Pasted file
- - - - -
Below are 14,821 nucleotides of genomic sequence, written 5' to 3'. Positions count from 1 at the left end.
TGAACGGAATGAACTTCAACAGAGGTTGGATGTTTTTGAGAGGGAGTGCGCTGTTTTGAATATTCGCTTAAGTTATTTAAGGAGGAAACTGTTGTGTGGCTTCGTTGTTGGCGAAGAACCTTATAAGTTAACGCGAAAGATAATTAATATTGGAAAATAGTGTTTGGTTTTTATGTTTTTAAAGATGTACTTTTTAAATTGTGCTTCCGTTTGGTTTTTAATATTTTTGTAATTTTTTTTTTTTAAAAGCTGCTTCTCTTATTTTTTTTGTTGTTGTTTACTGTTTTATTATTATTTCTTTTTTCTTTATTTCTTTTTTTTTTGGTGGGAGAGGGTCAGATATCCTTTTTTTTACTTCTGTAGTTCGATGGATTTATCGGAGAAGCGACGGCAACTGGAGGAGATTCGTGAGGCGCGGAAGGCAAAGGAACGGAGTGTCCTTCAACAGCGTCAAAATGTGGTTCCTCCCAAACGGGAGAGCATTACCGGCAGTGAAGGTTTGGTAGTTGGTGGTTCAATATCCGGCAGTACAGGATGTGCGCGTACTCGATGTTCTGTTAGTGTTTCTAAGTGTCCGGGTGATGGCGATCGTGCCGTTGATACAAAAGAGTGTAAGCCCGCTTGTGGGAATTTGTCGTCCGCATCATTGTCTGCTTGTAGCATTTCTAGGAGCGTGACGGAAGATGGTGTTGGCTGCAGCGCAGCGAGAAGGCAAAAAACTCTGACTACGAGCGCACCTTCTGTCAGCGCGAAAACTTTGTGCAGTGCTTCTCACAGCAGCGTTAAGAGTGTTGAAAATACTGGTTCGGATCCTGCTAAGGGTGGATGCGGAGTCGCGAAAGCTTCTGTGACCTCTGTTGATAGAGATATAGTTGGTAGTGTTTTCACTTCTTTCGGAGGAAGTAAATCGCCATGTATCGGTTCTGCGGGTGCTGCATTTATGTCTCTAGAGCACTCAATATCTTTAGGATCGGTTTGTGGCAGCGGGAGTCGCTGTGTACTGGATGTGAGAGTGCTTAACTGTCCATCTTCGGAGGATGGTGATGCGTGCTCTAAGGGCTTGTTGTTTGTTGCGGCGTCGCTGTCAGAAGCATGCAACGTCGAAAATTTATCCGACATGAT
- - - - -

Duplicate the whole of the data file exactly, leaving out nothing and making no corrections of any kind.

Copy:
Below are 14,821 nucleotides of genomic sequence, written 5' to 3'. Positions count from 1 at the left end.
TGAACGGAATGAACTTCAACAGAGGTTGGATGTTTTTGAGAGGGAGTGCGCTGTTTTGAATATTCGCTTAAGTTATTTAAGGAGGAAACTGTTGTGTGGCTTCGTTGTTGGCGAAGAACCTTATAAGTTAACGCGAAAGATAATTAATATTGGAAAATAGTGTTTGGTTTTTATGTTTTTAAAGATGTACTTTTTAAATTGTGCTTCCGTTTGGTTTTTAATATTTTTGTAATTTTTTTTTTTTAAAAGCTGCTTCTCTTATTTTTTTTGTTGTTGTTTACTGTTTTATTATTATTTCTTTTTTCTTTATTTCTTTTTTTTTTGGTGGGAGAGGGTCAGATATCCTTTTTTTTACTTCTGTAGTTCGATGGATTTATCGGAGAAGCGACGGCAACTGGAGGAGATTCGTGAGGCGCGGAAGGCAAAGGAACGGAGTGTCCTTCAACAGCGTCAAAATGTGGTTCCTCCCAAACGGGAGAGCATTACCGGCAGTGAAGGTTTGGTAGTTGGTGGTTCAATATCCGGCAGTACAGGATGTGCGCGTACTCGATGTTCTGTTAGTGTTTCTAAGTGTCCGGGTGATGGCGATCGTGCCGTTGATACAAAAGAGTGTAAGCCCGCTTGTGGGAATTTGTCGTCCGCATCATTGTCTGCTTGTAGCATTTCTAGGAGCGTGACGGAAGATGGTGTTGGCTGCAGCGCAGCGAGAAGGCAAAAAACTCTGACTACGAGCGCACCTTCTGTCAGCGCGAAAACTTTGTGCAGTGCTTCTCACAGCAGCGTTAAGAGTGTTGAAAATACTGGTTCGGATCCTGCTAAGGGTGGATGCGGAGTCGCGAAAGCTTCTGTGACCTCTGTTGATAGAGATATAGTTGGTAGTGTTTTCACTTCTTTCGGAGGAAGTAAATCGCCATGTATCGGTTCTGCGGGTGCTGCATTTATGTCTCTAGAGCACTCAATATCTTTAGGATCGGTTTGTGGCAGCGGGAGTCGCTGTGTACTGGATGTGAGAGTGCTTAACTGTCCATCTTCGGAGGATGGTGATGCGTGCTCTAAGGGCTTGTTGTTTGTTGCGGCGTCGCTGTCAGAAGCATGCAACGTCGAAAATTTATCCGACATGAT